Apprenticeships are a great alternative to full-time further education, allowing you to work and study at the same time. These programmes often lead to a qualification, some of which can be at degree level.
- You need to be 16 or over
- You don’t need any specific qualifications
- They are a great alternative to full-time education
- Study for a professional qualification
An apprenticeship is a real job where you learn, gain valuable work experience and get paid. You'll have a contract of employment and holiday leave. There are hundreds of apprenticeships to choose from. They offer flexible, but structured training, which comes in 2 forms: 'off-the-job' and 'on-the-job'.
Usually delivered by a training provider during your normal working hours, so you don't need to be training in your own spare time. You'll spend at least 20% of your time doing off-the-job training. This could take place online, at college or university, or at your place of work. Depending on your existing qualifications you may also be asked to study English and maths.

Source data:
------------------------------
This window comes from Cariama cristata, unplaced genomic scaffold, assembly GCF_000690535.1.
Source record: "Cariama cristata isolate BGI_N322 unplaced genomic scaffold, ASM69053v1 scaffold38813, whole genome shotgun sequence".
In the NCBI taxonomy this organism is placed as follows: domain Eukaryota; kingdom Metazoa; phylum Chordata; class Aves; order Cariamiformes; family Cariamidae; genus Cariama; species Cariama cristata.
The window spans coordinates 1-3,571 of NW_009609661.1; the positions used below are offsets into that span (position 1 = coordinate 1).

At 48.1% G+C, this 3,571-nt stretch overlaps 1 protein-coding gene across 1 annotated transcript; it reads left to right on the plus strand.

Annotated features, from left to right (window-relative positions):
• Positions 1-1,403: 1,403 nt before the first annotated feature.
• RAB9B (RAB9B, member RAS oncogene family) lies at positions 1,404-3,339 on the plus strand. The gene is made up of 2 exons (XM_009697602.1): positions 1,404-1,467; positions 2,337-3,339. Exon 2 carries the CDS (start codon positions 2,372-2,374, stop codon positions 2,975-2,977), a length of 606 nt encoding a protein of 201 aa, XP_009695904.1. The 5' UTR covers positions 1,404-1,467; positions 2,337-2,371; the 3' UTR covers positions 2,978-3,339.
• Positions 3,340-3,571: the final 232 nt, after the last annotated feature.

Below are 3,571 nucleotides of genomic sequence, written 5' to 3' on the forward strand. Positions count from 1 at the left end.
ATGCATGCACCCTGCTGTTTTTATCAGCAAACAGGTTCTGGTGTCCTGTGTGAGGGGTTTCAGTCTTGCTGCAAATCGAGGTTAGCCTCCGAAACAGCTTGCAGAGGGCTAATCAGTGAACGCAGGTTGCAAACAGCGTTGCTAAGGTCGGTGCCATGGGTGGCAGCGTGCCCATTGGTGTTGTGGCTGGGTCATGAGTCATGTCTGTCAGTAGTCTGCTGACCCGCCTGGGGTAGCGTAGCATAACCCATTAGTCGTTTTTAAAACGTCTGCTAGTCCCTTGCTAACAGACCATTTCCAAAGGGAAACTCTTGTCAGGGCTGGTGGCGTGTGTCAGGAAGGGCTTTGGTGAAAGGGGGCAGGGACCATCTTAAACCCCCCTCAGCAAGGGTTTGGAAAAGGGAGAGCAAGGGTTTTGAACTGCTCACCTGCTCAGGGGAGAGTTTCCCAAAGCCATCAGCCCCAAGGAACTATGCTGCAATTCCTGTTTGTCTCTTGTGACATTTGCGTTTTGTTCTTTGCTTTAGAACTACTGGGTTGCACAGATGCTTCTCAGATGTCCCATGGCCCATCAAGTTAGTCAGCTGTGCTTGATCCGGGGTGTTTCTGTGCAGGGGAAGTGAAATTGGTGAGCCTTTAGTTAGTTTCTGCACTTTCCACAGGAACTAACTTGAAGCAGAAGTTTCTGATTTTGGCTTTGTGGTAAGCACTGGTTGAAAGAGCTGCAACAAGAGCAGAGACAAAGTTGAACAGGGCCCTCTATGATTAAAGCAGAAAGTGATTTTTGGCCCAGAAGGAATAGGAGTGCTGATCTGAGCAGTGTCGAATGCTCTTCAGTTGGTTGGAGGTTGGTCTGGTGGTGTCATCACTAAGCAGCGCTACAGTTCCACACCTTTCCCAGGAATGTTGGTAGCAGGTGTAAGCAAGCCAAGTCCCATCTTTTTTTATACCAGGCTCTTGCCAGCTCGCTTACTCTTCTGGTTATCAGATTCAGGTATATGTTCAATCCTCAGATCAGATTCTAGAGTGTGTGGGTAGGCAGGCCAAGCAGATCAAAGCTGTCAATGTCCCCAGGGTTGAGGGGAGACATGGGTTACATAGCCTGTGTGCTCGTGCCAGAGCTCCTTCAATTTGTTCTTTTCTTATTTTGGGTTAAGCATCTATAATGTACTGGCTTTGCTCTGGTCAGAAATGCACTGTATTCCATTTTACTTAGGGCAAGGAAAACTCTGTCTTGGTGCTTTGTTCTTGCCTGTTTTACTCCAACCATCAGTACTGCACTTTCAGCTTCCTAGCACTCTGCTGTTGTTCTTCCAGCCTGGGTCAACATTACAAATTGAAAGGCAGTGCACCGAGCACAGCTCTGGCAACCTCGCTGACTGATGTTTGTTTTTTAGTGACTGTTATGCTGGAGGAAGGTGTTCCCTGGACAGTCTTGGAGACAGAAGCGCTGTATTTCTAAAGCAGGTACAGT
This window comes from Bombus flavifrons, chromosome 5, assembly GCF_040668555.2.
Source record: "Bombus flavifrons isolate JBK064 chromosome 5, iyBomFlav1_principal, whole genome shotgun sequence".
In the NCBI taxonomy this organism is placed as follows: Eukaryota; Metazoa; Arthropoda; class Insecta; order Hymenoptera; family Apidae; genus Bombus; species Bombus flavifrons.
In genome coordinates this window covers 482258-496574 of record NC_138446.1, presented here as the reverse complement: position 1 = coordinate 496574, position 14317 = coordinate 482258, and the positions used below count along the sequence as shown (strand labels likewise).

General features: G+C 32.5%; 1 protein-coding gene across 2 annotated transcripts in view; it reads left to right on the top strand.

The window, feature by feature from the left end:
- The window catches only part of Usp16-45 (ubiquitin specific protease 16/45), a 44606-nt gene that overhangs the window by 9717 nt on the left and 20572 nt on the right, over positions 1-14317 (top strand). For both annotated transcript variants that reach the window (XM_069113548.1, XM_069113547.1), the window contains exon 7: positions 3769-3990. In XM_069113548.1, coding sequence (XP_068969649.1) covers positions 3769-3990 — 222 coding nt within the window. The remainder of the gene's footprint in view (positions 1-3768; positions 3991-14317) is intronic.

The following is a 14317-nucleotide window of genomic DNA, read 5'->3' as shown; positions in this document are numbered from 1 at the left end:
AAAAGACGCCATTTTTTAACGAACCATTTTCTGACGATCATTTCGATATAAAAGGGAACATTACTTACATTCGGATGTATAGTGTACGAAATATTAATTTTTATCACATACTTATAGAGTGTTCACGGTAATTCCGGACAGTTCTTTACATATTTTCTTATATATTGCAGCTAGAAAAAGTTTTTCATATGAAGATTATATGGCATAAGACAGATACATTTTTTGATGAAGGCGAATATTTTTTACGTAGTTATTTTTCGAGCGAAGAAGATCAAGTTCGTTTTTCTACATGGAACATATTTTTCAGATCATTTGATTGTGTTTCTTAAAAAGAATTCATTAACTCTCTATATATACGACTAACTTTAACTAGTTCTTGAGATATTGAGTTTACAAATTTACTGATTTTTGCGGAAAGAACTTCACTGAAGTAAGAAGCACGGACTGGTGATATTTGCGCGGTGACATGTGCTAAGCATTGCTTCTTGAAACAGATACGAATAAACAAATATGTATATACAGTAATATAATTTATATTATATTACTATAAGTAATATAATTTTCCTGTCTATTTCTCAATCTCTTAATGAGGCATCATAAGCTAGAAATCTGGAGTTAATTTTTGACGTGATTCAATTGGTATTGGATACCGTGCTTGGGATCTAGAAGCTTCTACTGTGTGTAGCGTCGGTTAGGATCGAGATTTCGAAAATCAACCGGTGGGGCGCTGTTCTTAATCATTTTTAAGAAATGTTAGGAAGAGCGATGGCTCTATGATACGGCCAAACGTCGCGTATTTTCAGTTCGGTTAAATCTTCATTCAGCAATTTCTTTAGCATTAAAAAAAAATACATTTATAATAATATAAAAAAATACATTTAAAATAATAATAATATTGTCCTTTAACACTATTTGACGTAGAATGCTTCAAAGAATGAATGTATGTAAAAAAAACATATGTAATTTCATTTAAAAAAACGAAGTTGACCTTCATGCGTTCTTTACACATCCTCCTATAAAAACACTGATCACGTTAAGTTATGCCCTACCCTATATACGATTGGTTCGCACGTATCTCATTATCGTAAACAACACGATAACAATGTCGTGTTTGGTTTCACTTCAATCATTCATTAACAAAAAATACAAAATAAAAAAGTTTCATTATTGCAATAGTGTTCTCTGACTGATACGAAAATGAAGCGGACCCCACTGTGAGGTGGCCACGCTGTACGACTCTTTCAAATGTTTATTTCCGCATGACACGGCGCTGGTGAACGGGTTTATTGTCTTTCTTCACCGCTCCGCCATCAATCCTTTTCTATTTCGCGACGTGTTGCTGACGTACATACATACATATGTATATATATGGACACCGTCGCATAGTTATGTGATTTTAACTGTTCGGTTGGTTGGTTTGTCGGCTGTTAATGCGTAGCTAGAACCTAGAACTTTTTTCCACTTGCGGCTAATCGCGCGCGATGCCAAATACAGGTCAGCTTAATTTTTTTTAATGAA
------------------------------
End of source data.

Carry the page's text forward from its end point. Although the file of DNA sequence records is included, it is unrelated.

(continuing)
On-the-job training is what you'll do at work with your employer, so think of this as learning as you're doing your day-to-day job. Your employer will support you with your training and you'll have a great team around you which will include your line manager or supervisor and sometimes a buddy or coach.
So if you're aged 16+ and want to get a professional qualification for a particular role or industry, but maybe don't think university or full-time further education is right for you, then apprenticeships are worth exploring.
Alternatively, if you're looking for a career change or want to get into a completely new field, apprenticeships can be a great option no matter your age or experience level.